“So, it’s perfectly constitutional for the state to compel doctors to show a sonogram they don’t want to show to a patient who doesn’t want them to show it to them, but it’s a violation of free speech for the state to require a “clinic” that performs no medical services to clearly state that they perform no medical services? How is that even remotely consistent?”—On free speech and reproductive rights – Off the Kuff
There’s also a certain flavor of geographic comprehension that comes with taking in a map all at once in a large format. Imus argues that you can’t truly understand a place if you only use zoomed-in maps on teensy screens. (Evidence for this notion: Although we probably look at maps now more than at any other time in history—thanks to their digital ubiquity—our knowledge of geography hasn’t improved at all. Studies show that our kids continue to live in geographic ignorance, in some cases worse than it was 15 years ago.) Looking at Imus’ big, richly detailed map offers a holistic sense of what America looks like—how cities spread out along rivers, forests give way to plains, and mountains zigzag next to valleys. In Imus’ exuberant view, a map like this might inspire enough geographic curiosity to guide the next generation of students back on course.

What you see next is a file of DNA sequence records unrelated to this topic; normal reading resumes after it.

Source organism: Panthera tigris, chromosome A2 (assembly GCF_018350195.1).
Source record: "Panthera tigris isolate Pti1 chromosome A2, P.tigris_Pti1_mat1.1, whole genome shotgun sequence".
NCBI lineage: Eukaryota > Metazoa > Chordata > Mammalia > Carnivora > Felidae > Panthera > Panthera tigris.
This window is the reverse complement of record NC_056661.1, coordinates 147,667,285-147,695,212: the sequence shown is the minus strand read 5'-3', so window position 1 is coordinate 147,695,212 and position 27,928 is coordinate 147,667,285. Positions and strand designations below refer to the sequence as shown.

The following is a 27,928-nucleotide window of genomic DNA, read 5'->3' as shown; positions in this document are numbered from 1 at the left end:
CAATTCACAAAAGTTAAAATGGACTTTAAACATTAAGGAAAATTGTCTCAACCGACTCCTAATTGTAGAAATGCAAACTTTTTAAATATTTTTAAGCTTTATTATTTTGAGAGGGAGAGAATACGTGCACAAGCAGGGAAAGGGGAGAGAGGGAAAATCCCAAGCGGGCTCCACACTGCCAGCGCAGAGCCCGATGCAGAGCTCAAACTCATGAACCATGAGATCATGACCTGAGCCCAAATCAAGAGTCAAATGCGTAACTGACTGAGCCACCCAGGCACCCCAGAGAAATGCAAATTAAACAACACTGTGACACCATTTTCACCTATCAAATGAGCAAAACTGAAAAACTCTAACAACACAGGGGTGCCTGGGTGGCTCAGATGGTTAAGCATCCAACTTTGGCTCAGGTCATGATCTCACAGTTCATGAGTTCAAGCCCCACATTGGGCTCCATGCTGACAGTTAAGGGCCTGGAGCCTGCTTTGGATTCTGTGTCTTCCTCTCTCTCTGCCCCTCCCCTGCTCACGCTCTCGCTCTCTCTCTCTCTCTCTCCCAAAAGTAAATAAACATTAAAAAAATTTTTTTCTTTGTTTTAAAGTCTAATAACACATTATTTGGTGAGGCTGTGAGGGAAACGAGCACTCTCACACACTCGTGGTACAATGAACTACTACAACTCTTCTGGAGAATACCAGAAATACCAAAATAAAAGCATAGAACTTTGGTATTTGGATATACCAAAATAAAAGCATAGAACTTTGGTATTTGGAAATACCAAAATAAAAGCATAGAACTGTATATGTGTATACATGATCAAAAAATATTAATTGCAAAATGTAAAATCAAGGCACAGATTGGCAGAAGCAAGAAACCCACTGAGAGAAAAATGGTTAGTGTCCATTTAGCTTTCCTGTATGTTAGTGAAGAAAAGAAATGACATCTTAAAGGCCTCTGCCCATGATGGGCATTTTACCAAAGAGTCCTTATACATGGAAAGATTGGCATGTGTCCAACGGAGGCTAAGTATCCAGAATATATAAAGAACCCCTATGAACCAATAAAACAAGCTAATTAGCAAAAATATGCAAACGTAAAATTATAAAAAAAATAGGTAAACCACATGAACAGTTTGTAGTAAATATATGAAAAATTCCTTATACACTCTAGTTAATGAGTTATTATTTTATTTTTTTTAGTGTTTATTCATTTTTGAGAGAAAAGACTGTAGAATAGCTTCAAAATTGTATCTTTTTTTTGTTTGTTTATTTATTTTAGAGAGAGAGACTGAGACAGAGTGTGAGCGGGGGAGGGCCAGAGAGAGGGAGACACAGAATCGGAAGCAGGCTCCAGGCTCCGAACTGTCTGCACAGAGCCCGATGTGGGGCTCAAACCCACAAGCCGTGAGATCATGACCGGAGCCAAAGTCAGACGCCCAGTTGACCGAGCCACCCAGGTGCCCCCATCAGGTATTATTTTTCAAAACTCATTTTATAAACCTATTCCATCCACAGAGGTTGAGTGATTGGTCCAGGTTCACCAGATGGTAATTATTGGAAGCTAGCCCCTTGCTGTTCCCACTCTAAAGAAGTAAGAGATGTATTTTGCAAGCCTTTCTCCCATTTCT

Finally, there’s that simple, ancient joy of paper. The joy one derives from paging through a crisp hardcover book instead of switching on a Kindle. From doing the crossword in ink, on newsprint, instead of typing it into an iPad app. Can we agree that one needn’t be a Luddite to recognize these small pleasures?
This object—painstakingly sculpted by a lone, impractical fellow—is a triumph of indie over corporate. Of analog over digital. Of quirk and caprice over templates and algorithms. It is delightful to look at. Edifying to study. And it may be the last important paper map ever to depict our country.